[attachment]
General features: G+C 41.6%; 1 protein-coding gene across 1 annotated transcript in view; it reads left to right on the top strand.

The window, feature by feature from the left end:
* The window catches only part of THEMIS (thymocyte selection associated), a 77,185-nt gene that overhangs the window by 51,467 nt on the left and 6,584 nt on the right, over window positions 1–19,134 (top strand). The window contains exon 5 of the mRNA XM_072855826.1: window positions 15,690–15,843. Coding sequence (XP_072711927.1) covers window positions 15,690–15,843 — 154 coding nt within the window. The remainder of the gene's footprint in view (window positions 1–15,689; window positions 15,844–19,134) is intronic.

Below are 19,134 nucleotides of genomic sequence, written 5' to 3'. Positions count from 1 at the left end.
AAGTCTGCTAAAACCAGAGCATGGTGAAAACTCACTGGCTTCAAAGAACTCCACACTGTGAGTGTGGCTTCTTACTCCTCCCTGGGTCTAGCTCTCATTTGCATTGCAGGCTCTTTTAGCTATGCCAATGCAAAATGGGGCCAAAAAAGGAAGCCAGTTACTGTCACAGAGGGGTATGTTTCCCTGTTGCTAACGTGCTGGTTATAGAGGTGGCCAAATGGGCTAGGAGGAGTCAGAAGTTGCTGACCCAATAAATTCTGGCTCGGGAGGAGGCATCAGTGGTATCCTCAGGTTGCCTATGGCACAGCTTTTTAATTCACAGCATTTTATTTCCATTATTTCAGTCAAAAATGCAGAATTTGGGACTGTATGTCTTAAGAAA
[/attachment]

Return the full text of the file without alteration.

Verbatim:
General features: G+C 41.6%; 1 protein-coding gene across 1 annotated transcript in view; it reads left to right on the top strand.

The window, feature by feature from the left end:
* The window catches only part of THEMIS (thymocyte selection associated), a 77,185-nt gene that overhangs the window by 51,467 nt on the left and 6,584 nt on the right, over window positions 1–19,134 (top strand). The window contains exon 5 of the mRNA XM_072855826.1: window positions 15,690–15,843. Coding sequence (XP_072711927.1) covers window positions 15,690–15,843 — 154 coding nt within the window. The remainder of the gene's footprint in view (window positions 1–15,689; window positions 15,844–19,134) is intronic.

Below are 19,134 nucleotides of genomic sequence, written 5' to 3'. Positions count from 1 at the left end.
AAGTCTGCTAAAACCAGAGCATGGTGAAAACTCACTGGCTTCAAAGAACTCCACACTGTGAGTGTGGCTTCTTACTCCTCCCTGGGTCTAGCTCTCATTTGCATTGCAGGCTCTTTTAGCTATGCCAATGCAAAATGGGGCCAAAAAAGGAAGCCAGTTACTGTCACAGAGGGGTATGTTTCCCTGTTGCTAACGTGCTGGTTATAGAGGTGGCCAAATGGGCTAGGAGGAGTCAGAAGTTGCTGACCCAATAAATTCTGGCTCGGGAGGAGGCATCAGTGGTATCCTCAGGTTGCCTATGGCACAGCTTTTTAATTCACAGCATTTTATTTCCATTATTTCAGTCAAAAATGCAGAATTTGGGACTGTATGTCTTAAGAAA